SPRING 2016

THE THYROID GLAND

The thyroid gland is a butterfly-shaped endocrine gland that is normally located in the lower front of the neck.

The thyroid gland can be described as a butterfly-shaped endocrine gland that is normally located in the lower front of the neck. The thyroid’s job is to make thyroid hormones, which are secreted into the blood and then carried to every tissue in the body. Thyroid hormone helps the body use energy, stay warm and keep the brain, heart, muscles, and other organs working properly.

Prevalence and Impact of Thyroid Disease
Here are a few statistics about thyroid disease from the American Thyroid Association.

  • More than 12% of the U.S. population will develop a thyroid condition during their lifetime.
  • An estimated 20 million Americans have some form of thyroid disease.
  • Up to 60% of those with thyroid disease are unaware of their condition.
  • Women are 5 to 8 times more likely than men to have thyroid problems.
  • One woman in 8 will develop a thyroid disorder during her lifetime.
  • Most thyroid cancers respond to treatment, although a small percentage can be very aggressive.
  • The causes of thyroid problems are largely unknown.
  • Undiagnosed thyroid disease may put patients at risk for certain serious conditions, such as cardiovascular diseases, osteoporosis, and infertility.
  • Pregnant women with undiagnosed or inadequately treated hypothyroidism have an increased risk of miscarriage, preterm delivery, and severe developmental problems in their children.
  • Most thyroid diseases are life-long conditions that can be managed with medical attention.

Facts about the Thyroid Gland and Thyroid Disease
According to the ATA, the thyroid is a hormone-producing gland that regulates the body’s metabolism—the rate at which the body produces energy from nutrients and oxygen—and affects critical body functions, such as energy level and heart rate.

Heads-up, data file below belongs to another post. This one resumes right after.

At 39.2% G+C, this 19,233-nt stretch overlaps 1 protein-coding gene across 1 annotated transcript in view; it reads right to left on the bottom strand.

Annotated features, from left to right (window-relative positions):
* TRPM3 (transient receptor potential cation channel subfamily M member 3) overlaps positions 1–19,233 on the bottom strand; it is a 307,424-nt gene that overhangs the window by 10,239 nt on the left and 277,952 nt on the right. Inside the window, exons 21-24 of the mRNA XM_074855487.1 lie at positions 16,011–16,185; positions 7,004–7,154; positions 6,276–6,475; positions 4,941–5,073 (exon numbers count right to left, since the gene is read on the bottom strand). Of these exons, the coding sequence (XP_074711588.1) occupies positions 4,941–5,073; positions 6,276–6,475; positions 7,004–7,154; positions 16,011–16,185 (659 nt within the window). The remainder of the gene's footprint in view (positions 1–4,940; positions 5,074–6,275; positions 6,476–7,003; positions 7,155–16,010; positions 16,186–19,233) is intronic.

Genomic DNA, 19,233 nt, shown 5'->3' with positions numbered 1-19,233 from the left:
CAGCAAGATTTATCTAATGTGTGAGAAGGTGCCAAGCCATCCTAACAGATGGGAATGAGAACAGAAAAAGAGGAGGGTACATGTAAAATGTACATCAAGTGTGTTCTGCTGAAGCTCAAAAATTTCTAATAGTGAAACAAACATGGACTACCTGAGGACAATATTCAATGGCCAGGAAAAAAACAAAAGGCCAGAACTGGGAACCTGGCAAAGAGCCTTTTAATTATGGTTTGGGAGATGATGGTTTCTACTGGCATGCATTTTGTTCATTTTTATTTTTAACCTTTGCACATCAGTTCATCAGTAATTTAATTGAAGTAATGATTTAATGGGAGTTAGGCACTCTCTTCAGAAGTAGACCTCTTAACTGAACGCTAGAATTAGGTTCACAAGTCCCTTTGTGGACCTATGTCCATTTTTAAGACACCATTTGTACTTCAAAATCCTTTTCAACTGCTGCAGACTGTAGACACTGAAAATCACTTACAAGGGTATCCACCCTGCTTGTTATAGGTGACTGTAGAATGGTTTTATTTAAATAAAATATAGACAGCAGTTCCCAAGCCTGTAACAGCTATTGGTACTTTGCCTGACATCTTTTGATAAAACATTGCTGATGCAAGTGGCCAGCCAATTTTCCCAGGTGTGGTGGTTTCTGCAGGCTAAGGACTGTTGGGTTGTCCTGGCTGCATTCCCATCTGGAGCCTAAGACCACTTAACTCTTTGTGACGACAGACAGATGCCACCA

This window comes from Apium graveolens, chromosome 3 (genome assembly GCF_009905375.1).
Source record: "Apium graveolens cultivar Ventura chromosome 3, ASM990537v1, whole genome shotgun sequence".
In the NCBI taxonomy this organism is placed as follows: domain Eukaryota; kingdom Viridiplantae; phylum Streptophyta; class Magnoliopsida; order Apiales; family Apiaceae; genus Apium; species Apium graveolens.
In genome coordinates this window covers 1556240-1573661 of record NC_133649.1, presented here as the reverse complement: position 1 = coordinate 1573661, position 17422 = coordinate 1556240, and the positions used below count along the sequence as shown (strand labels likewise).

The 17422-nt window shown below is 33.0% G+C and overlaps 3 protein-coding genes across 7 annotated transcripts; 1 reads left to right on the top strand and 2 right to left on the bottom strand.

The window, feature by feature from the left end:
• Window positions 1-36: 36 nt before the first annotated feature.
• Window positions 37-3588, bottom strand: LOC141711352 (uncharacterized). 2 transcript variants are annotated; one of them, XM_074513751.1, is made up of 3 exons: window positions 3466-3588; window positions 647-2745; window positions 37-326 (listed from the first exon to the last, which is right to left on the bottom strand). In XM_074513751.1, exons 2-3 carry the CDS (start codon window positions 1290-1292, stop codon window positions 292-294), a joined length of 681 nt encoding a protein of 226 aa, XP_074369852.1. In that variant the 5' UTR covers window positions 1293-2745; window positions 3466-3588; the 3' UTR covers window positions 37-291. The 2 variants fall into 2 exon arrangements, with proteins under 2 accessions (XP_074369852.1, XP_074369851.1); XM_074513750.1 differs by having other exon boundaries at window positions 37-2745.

• The thyroid gland is located in the middle of the lower neck.
  • Although the thyroid gland is relatively small, it produces a hormone that influences every cell, tissue and organ in the body.
  • Hypothyroidism is a condition where the thyroid gland does not produce enough thyroid hormone.
  • Symptoms include extreme fatigue, depression, forgetfulness, and some weight gain.
  • Hyperthyroidism, another form of thyroid disease, is a condition causing the gland to produce too much thyroid hormone. Symptoms include irritability, nervousness, muscle weakness, unexplained weight loss, sleep disturbances, vision problems and eye irritation.
  • Graves’ disease is a type of hyperthyroidism; it is an autoimmune disorder that is genetic and estimated to affect 1% of the population.

Research Advancements in Thyroid Disease
Research funded by the ATA over the past 40 years has accomplished the following:

  • Mandatory screening of newborns for congenital hypothyroidism, and early treatment that has prevented mental retardation.
  • Cost-effective methods to detect thyroid cancer by screening the 250,000 thyroid nodules developed in Americans each year.
  • Groundbreaking work in brain development and thyroid hormone function.
  • Promising Graves’ disease genetic research that may lead to improved prognosis and new preventive treatments.
  • An experimental drug that may prove useful for treatment and prevention of eye problems associated with Graves’ disease.

For more information, contact the American Thyroid Association.